Rocking the Racks at Abercrombie & Fitch's Hollister

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SAN FRANCISCO -- In a field where the pairing of retail companies and musical acts is now common, Abercrombie & Fitch's Hollister division stands out for its decision to
Howie Day has played in Hollister concerts and is currently a headliner on the clothing company's Web site.

morph into a full-fledged company as well as a clothing chain.

Instead of spending money to attach its brand to someone else's concert events, the company turned its stores into performance venues halls for its "Lounge 22" concert series, which now hosts mainstream performances hot enough to demand coverage by TV outlets such as Entertainment Tonight and MTV.

The latest of the more than 30 concerts the company has put together in the past 30 months occurred Saturday at the epicenter of California's surf culture, Huntington Beach, where indie artist Rooney performed to some 2,000 screaming teens.

'Control freaks'

"We're self-admitted control freaks," said Tom Lennox, the director of corporate communications for Abercrombie & Fitch who oversees Hollister's relationship with Hollywood talent agency Creative Artists Agency and co-manages the live performance series, part of Hollister's Club Cali shoppers loyalty program.

Hollister, which sells clothing for "dudes" and "bettys," has 243 stores nationwide that target 14 to 18 year olds. Its shops, primarily located in suburban malls, feature a surf shack decor. Each location includes a central lounge area normally filled with clothing and chairs, and two big-screen TVs projecting live, round-the-clock live visuals from the Huntington Pier.

For the concerts, a Hollister production crew goes into the designated store right after closing, transforms the lounge into a concert venue, works security and rearranges the store overnight for business by morning's opening time.

Howie Day has played in Hollister concerts and is currently a headliner on the clothing company's Web site.

Major TV coverage

This holiday season, the concerts were held in public venues in order to generate larger crowds, media coverage and other buzz, and were a key element in the chain's strategy for the year's most important selling season. At a concert held in New Jersey's Garden State Plaza, 2,500 Hollister customers attended a Yan Cabrera concert which, like the Huntington Beach concert, was covered on Entertainment Tonight and MTV.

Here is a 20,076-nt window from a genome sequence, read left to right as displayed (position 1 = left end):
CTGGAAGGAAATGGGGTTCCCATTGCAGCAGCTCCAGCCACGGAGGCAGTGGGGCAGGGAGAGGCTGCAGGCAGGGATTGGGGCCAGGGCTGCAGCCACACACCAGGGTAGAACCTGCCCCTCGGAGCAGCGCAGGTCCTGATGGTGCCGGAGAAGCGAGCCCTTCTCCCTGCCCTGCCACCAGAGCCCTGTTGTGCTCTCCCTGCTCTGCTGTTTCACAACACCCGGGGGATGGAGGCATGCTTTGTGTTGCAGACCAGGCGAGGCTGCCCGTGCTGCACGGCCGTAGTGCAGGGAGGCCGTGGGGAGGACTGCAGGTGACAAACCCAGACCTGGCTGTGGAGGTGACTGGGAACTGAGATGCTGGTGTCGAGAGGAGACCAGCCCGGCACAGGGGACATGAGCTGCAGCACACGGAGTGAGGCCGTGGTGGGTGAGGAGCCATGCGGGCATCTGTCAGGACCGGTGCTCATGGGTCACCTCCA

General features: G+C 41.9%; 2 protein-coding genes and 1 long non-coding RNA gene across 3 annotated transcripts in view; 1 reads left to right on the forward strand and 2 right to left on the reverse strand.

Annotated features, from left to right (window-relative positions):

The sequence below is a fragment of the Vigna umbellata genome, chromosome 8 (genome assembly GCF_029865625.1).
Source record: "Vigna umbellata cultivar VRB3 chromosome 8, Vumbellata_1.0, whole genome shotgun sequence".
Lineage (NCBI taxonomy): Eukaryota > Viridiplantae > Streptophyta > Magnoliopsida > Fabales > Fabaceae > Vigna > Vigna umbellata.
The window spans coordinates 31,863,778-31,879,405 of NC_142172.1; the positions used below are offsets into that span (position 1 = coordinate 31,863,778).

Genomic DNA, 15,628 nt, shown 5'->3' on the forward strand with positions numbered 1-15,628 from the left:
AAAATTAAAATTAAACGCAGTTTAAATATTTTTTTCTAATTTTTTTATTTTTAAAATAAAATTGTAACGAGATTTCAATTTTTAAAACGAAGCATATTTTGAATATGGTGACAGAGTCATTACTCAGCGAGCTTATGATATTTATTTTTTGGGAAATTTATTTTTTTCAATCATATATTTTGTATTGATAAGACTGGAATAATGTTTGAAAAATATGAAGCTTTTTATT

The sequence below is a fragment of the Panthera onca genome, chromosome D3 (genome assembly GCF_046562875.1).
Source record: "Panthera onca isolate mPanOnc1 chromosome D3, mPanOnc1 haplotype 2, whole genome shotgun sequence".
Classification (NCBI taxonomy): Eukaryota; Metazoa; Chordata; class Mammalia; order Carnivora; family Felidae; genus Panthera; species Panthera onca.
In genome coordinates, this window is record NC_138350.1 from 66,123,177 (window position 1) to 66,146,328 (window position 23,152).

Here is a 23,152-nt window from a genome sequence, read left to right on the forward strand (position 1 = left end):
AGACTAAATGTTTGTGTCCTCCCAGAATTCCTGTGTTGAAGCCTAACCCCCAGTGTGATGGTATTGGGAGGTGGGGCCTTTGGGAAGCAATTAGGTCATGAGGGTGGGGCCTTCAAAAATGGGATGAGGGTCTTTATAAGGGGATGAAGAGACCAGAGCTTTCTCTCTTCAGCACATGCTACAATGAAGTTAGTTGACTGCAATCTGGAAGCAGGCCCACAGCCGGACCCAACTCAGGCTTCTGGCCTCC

The 2-and-a-half-year-old program has produced shows with groups such as Maroon 5, All American Rejects and Howie Day. Hollister's customers can sign up without making any purchases for a red "Club Cali" card. With $500 of cumulative spending, they receive a gold card. They are upped to a platinum card when they spend $1,000 or more. Their seating at concerts is arranged by the level of card, with the platinum sitting up front and scoring coveted backstage passes.

The concert series is paying off for Hollister.

20% higher sales

Mr. Lennox said Club Cali, with 3 million members, has become a key factor in the chain's marketing success. Its members account for over 40% of the store's transactions, and members' purchases are 20% higher than the average Hollister ticket.

"Fashion retailing has become so predictable and boring," said Irma Zandl, president of the Zandl Group, an expert on youth marketing. "Most teens don't have the opportunity to see music live so it seems to be a win-win all around -- for the retailer, for the musicians and for the teen shopper," she said.

For the music artists, the private concert series is
Howie Day has played in Hollister concerts and is currently a headliner on the clothing company's Web site.

a potential marketing bonanza.

Store CD album sales

"It's perfect for us," said Julie Greenwald, president of Atlantic Records, who said the crowd usually includes teen tastemakers. Additionally, the concerts generate publicity not just on MTV but often in smaller markets, where they can make local newscasts. And, in an important distribution piece, Hollister stocks 7,000 copies of the artists' CDs in it stores for a month around the event. "It's really important for the future of our company," Ms. Greenwald said.

But is a concert series necessarily a guaranteed win-win for everyone? Not necessarily.

Another marketer, Mitsubishi, used indie performers in its commercials, producing a flurry of success for the musicians, but not necessarily for the automotive marketer.

Mr. Lennox, however, said that doesn't concern him. "We're in the business of building a brand," he said. "Anyone can throw a free concert. We want our loyal, repeat customers to come to a concert. We want to reward them and to continue to be closer to them."
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